Bioluminescence is widespread throughout the phylum Annelida and occurs in terrestrial and marine lineages. Among marine taxa, bioluminescence has been documented in eight families and anecdotally reported in six additional families. Although new bioluminescent systems have been recently described in annelids, there are still many other families whose light emission mechanisms have not been sufficiently studied. Some of these include luminescent species belonging to the Polynoidae family, also known as scale worms, whose iterations of dorsal elytra (scales) have the ability to emit intense light when stimulated. Depending on the degree of stimulation, some polynoids can autotomize these luminous elytra and posterior segments, which could potentially give them an advantage in evading attacks by predators. It is believed that Polynoidae bioluminescence is associated with a membrane enzyme known as “polynoidin,” which was isolated during the early 1980s from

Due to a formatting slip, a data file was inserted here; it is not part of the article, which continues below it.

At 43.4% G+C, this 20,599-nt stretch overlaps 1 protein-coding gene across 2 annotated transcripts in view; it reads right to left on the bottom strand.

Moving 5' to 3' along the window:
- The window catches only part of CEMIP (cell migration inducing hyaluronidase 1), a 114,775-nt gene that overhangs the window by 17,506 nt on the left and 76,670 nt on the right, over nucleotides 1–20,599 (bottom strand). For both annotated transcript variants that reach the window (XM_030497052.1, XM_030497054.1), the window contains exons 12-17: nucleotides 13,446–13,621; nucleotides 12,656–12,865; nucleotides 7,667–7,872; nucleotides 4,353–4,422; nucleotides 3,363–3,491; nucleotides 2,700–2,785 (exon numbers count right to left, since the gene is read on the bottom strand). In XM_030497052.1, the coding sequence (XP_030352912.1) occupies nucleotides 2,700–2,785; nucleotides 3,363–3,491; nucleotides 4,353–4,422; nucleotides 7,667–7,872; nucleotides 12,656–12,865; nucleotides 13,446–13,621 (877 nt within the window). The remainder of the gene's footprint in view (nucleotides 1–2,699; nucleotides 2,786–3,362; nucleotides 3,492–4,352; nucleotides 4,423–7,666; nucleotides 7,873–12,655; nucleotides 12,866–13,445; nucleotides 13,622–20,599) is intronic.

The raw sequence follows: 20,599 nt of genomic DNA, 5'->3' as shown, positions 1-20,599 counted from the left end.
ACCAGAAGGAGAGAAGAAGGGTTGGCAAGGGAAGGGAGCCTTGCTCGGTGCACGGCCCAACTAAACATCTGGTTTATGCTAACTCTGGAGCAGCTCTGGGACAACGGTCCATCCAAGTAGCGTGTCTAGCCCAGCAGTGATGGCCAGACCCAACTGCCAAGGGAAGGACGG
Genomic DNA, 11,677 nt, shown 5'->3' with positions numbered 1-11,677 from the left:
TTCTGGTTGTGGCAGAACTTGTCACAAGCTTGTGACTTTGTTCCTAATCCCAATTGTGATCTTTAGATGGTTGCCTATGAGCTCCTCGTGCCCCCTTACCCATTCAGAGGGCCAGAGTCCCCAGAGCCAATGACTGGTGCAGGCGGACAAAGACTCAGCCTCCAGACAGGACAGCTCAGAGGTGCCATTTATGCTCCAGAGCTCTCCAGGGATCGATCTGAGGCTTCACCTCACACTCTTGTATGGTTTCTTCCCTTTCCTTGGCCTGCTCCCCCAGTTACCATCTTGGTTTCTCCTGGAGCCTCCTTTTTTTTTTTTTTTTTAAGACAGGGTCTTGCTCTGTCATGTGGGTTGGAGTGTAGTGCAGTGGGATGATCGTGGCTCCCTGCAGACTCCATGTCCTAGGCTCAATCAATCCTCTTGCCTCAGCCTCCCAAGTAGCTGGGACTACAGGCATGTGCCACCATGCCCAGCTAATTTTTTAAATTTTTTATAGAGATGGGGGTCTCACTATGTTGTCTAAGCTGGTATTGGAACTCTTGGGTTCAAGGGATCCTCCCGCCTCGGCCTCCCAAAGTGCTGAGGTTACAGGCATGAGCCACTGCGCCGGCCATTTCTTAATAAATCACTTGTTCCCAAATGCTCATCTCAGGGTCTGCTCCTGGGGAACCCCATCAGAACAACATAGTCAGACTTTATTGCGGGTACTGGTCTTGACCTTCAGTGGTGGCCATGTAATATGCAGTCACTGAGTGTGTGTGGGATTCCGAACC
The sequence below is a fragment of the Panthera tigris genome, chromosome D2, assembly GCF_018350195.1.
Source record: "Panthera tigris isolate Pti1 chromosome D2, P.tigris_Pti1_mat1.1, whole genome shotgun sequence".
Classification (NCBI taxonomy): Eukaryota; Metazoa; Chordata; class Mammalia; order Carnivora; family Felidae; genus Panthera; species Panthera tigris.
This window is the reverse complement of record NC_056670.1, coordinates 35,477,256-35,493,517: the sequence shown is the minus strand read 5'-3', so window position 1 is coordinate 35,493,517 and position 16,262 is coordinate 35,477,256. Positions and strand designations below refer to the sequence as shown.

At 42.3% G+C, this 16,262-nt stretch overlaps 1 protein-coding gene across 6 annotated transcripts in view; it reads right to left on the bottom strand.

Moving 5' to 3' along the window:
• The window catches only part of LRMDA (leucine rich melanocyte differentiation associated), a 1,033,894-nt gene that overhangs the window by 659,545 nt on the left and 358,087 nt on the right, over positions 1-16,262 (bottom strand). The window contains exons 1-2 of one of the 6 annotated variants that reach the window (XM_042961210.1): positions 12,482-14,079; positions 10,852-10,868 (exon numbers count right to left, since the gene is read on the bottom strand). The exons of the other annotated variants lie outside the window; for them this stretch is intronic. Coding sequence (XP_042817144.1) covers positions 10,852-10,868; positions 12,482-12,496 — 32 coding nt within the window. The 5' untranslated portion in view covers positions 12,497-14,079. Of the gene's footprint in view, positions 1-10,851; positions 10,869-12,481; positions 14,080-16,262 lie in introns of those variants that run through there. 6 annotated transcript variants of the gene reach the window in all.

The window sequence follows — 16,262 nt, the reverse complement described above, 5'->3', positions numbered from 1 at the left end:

Malmgrenia lunulata. However, the characterization and properties of this enzyme, as well as the chemical nature of its substrate or additional potential cofactors, have never been fully described and remain largely unknown. As such, this paper seeks to revisit previous research involving bioluminescence studies in Polynoidae, as well as the morphological, phylogenetic and ecological aspects related to this emission of light.